I Finally Watched The Seventh Seal (1957)
Ingmar Bergman’s masterpiece is a look at dealing with our own mortality.
Ingmar Bergman’s The Seventh Seal is one of those films I constantly read about inspiring many other directors, but never got around to seeing. It’s kind of like how seemingly every science-fiction movie is inspired by 2001: A Space Odyssey, and when you finally see it you understand why. The Seventh Seal is so inspirational that Sweden put a behind the scenes image of the Swedish director on the 200 Kronor bill. The film seems to be the inspiration for many existential and experimental films -- and after seeing it, it’s easy to understand why. It’s a masterfully crafted philosophical, existential and experimental film that paved the way for so many other films of its kind.
Is there a God? If there is, why is he remaining silent in the face of all this death and destruction? Why would he cause it? Is there an afterlife? Am I worthy of being in the afterlife if I’ve lived a life of regret? These are all questions we’ve likely asked ourselves. Bergman asks the same, and his conclusion is something we’re all going to deal with.
The 1957 film is about a knight, Antonious Block (Max von Sydow), who is headed back home after his participation in the crusades. He contemplates life and seeks answers about the existence of God as he plays a game of chess with Death (Bengt Ekerot) during the bubonic plague.
The film is an onion of complex layers — showcasing so many while doing so little. Throughout the film Block expresses regrets and reflects on his actions during the Crusades. “I cry out in the darkness but it’s as if no one is there,” Block says to Death. He ponders the existence of God, and the philosophical questions of the possibility of a higher entity while being surrounded by so much death.
Death acts as the perfect backdrop for this film. Akin to Lost in Translation’s setting of Tokyo, the bubonic plague is an inescapable setting that surrounds Block, constantly reminding him of death and showcasing the many philosophies surrounding one’s own mortality. Though this is an out-of-text analysis — I speculate Bergman contemplated these things quite frequently upon reflecting about his own actions and his fascination with Adolf Hitler as a youth.
The script — also penned by Bergman — is comparable to Chinatown in that it is void of redundant scenes or any self-indulgences. It’s one of the very few scripts I’ve read in which each action line, piece of dialogue and each scene drives the story forward — pressing those existential questions.
Block is surrounded by death every step of the way. Thieves steal from the deceased as people turn against one another all for survival. In the same sequence where we meet these thieves, a duo of actors, Jof (Nils Poppe) and Mia (Bibi Andersson) are performing in town and providing a form of escapism for the townsfolk. Their act is interrupted by a group of self-harming monks who claim God is punishing people with the plague. While it’s true this was a common sentiment during the plague, the point of the sequence is to remind the audience and the characters that death is inescapable and surrounding us.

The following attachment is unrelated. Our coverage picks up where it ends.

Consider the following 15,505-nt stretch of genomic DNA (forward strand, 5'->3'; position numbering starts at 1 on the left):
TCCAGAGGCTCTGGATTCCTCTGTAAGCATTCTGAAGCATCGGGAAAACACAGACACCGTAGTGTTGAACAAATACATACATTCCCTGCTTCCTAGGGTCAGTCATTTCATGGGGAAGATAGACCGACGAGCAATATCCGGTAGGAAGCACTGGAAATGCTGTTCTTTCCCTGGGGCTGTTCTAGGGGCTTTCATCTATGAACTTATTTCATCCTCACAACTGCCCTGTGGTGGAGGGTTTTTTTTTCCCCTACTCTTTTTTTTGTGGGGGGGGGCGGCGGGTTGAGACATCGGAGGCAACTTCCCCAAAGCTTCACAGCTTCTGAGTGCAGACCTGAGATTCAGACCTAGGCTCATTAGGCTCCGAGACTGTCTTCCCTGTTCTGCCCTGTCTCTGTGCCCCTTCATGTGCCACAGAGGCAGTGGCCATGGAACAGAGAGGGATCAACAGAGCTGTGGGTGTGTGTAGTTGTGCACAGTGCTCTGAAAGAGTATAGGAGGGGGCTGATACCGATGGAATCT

Block later finds himself a bystander to a village who is about to set an innocent woman on fire, accusing her of bringing the plague to the town by the orders of the devil. Block says “I want to meet the devil. I want to ask him about God. He, if anyone, must know.” But among these constant reminders there is the theme of life, hope and the existence of God. The actors, Jof and Mia are crucial in solidifying this theme. They’re pure, usually brightly lit with an upbeat and happy emotional tone to each scene when they’re alone together. In a world full of death, they’re the only people to conceive a child that the audience sees. They likely represent the religious forms of Joseph and Mary acting as beacons of hope for Block.
The squire, Jöns (Gunnar Björnstrand) is equally important in showcasing the different philosophies in the face of death. He is headstrong and resilient when surrounded by death — giving advice to the blacksmith (Ake Fridell) not to think about death when he sees it. This is showcased when the group finds a man in the middle of the forest who claims he has the plague. He writhes in pain, screams in agony and begs for comfort before his imminent death, only to be met with the squire telling him it is meaningless to give him water. The group then watches as the man slowly dies. Everyone takes their eyes off the man, except the squire.
At the end of the film the crew gets to their destination — Block reaches home and reunites with his wife, Karin (Inga Landgré). She sets the table for breakfast and recites Revelation 8:1–6.
“And when he had opened the seventh seal, there was silence in heaven about the space of half an hour.”
The Idea of God’s silence that has been haunting Block his entire journey home is met with a knock at the door. A knock which is Death itself. Block immediately prays and pleads to God to show mercy while the squire tells him his pleas will be unheard. In a movie filled with an emotional journey of questioning and contemplating the existence and silence of God, the characters are only given one certainty.
And in the last scene — which gives us the film’s most iconic shot — Jof watches the characters do the dance of death.
“The grim master leads with scythe and hourglass… they move away, away from the dawn, in a solemn dance, away to the dark country.”
And while watching that dance, that one certainty makes itself known.
Death comes for us all.